As I work for a badminton retailer, I am occasionally asked to review other manufacturer’s racquets. Against this backcloth, I recently tested a number of Victor racquets and got a huge surprise.

A few years ago, the Victor brand was extremely small in UK, mainly considered a European brand. We knew very little about their products and level of quality. That changed just over a year ago when it was announced that they were the new sponsors of the Korean National Badminton Team. This was a serious leap forward for Victor and ultimately gave them an international seal of approval in terms of quality. After all, if a racquet is good enough for Lee Yong Dae, current Olympic Mixed Doubles champion and World Mens Doubles Silver Medallist, and his team, then it must be good!

On to my review…

Victor Super Inside Wave 35 Badminton Racket

Super Inside Wave 35

The Super Inside Wave 35 is a head heavy badminton racquet with a super stiff shaft. If I had to give it a more familiar equivalent, then think AT900 Power. In fact there are many similarities between these two famous racquets, and there is some resemblance in look too with red, black and white graphics.

As usual, the racquet arrived in a substantial racquet bag with its name on. Credit to Victor who have chosen to provide decent racquet bags with plenty of padding, compared to some of the feeble attempts in the market.

This racquet is a grip size 3, the smaller of the Victor grip sizes. I’d say it’s around 3.5 inches or equivalent to a Yonex G4. This allows the player to choose whether they need to increase the grip size to fit, although this will change the balance of the racquet a little.

Overhead Performance

Having played a great deal with AT900, this racquet felt very familiar as I walked onto court. The grip size is a bit small for me, but that’s personal taste, not a bad mark against the racquet.

The first hit confirmed that this racquet packs bags of power. Clears were effortless and the extra weight in the head was great as you could feel the carry-through from the swing. But, it wasn’t too heavy that I’d want to put it down after 5 minutes and return to a lighter model.

The racquet is just a solid powerhouse, coaxing you into letting rip as often as you like. And yet, it’s still able to deliver beautiful drop shots and nice subtle changes in pace to fool the opposition.

Additionally, a racquet likes this helps you whenever there’s a tendency to slip into old or bad habits. The weight in the head means you can feel the change in direction and therefore quickly make a correction –  that’s not too easy with a light-headed racquet.

The racquet is pre-strung around 20lbs. This is more than adequate for most players. For me, that’s on the low side and I would have preferred both a higher tension and strung in Victor Nanotec 850 string to really get the best from this racquet. That said, there are no complaints here about how this racquet plays from the rear court – it’s highly dependable and can seriously improve your smashing power.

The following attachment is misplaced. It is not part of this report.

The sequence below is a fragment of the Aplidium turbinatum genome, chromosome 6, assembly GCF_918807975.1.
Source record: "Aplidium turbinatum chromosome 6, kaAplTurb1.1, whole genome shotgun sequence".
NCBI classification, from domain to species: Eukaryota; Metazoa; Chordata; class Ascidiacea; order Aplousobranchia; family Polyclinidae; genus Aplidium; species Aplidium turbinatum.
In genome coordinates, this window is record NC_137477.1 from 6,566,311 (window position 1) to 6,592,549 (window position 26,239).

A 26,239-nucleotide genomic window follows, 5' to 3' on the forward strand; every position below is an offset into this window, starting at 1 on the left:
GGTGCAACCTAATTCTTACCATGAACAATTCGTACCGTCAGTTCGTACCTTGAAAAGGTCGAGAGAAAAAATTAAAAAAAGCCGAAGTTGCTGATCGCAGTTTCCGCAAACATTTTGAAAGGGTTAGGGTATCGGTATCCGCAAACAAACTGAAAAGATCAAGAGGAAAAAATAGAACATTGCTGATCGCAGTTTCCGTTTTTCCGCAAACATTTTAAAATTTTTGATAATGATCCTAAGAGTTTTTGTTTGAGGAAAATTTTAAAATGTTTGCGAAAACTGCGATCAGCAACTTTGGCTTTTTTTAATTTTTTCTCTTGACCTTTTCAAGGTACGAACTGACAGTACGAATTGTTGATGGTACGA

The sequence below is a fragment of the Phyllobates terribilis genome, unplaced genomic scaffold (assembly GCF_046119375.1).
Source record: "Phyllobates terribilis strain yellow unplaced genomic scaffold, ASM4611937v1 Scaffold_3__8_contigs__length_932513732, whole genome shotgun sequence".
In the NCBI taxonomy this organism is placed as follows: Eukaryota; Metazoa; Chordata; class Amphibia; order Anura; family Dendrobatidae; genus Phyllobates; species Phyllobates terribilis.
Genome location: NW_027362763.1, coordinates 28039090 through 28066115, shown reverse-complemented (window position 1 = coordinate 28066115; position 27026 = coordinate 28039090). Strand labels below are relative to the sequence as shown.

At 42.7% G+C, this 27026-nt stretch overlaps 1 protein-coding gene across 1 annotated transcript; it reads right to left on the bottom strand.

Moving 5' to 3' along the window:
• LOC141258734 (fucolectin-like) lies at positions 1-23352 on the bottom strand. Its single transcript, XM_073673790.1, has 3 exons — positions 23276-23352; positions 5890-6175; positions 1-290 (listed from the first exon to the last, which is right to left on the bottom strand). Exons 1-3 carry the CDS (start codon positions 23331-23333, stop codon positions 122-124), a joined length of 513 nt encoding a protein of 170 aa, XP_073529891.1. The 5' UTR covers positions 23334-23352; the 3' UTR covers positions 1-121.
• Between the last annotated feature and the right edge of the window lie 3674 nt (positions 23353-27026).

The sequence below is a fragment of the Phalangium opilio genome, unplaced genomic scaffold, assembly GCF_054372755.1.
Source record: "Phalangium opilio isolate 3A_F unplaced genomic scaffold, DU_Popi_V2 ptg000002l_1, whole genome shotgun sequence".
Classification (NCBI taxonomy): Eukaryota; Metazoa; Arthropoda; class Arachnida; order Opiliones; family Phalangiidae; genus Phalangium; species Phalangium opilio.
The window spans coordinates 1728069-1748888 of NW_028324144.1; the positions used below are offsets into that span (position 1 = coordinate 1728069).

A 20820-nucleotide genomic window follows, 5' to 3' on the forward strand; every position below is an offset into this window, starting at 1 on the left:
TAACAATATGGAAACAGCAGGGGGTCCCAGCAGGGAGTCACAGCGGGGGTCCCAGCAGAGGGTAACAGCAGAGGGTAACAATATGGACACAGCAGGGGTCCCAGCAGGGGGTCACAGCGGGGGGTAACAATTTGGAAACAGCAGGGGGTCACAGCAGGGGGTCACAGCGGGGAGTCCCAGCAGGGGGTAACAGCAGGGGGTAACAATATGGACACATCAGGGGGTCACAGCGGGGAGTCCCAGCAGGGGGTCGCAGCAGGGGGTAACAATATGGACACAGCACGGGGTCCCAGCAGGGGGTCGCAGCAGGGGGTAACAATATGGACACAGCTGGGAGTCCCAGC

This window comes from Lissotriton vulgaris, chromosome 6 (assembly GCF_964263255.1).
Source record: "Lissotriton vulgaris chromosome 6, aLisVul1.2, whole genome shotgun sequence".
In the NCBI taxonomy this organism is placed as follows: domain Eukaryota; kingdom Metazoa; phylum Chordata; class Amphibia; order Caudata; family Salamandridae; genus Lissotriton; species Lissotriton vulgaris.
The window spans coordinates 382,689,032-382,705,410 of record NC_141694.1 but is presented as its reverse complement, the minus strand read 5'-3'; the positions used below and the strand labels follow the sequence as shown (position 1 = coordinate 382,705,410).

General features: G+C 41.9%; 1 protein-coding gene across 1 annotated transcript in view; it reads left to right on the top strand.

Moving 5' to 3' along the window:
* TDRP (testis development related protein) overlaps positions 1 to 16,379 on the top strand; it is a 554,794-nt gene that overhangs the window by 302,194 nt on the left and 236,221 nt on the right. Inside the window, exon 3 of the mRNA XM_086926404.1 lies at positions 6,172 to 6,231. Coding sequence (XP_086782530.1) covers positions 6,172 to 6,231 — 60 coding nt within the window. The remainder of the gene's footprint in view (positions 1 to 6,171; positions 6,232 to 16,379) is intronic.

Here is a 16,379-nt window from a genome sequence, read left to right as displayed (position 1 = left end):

Defensively this racquet was relatively easy to use. It’s unfair to label SIW35 a defenders racquet as it’s not particularly made for this purpose. I have relatively fast hands so defending wasn’t much of a problem, although I missed the odd howitzer of a smash that I may have returned with a lighter headed racquet. Again, not so much a negative point, more of an observation. After all, if your game is defending, then you’re going to choose a light-headed racquet to help you play your game better.

If I had more time to get used to the racquet, I’m sure my defence speed would improve to cover the bigger smash.

Net Area

You need to be able to move fast around the net. For me, SIW35 was reasonably quick and I believe, given time, my game would be at the usual speed. The head heavy features do slow the game down a touch but that’s expected. For most net play, it does the job well, there’s only the odd instance where it’s a shade behind the pace.


This is clearly another winner from Victor. I’d say that this is a racquet for attacking aggressive players, you know, those that like to smash and smash hard. The power qualities of this racquet are certainly going to favour these players and I wouldn’t want to be facing some of the missiles they can fire from this racquet.

As I said earlier, this is not a defender racquet in general and I don’t see many net players using it either. There are other racquets in the Victor range that cover these types of player much better.

But, credit where it’s due here. It’s important to consider various styles of player, their likes/dislikes and make a racquet that will suit their particular style of play. That’s what Victor has done here and done to a World Class Standard.

RRP is £99.95 which is incredible for a racquet of this quality. Retailers will discount to around £90 so you’re getting a massive saving of £40 on the Yonex equivalent… food for thought.

It’s difficult to score this racquet because of its strengths and weaker areas. Based on a value for money overall package, I have to rate this 4.5 stars. I’ve marked it down slightly on the grounds that it’s a lot more than a one trick pony, but will not suit all styles of play.

There’s no question that the Victor brand is now world class. Whilst it’s relatively unknown in UK at the moment, I’m sure that their quality and pricing will easily find a way into the market. You’d be wise to test Victor racquets if you can find them, because this level of quality deserves a place next to the most well-known brands.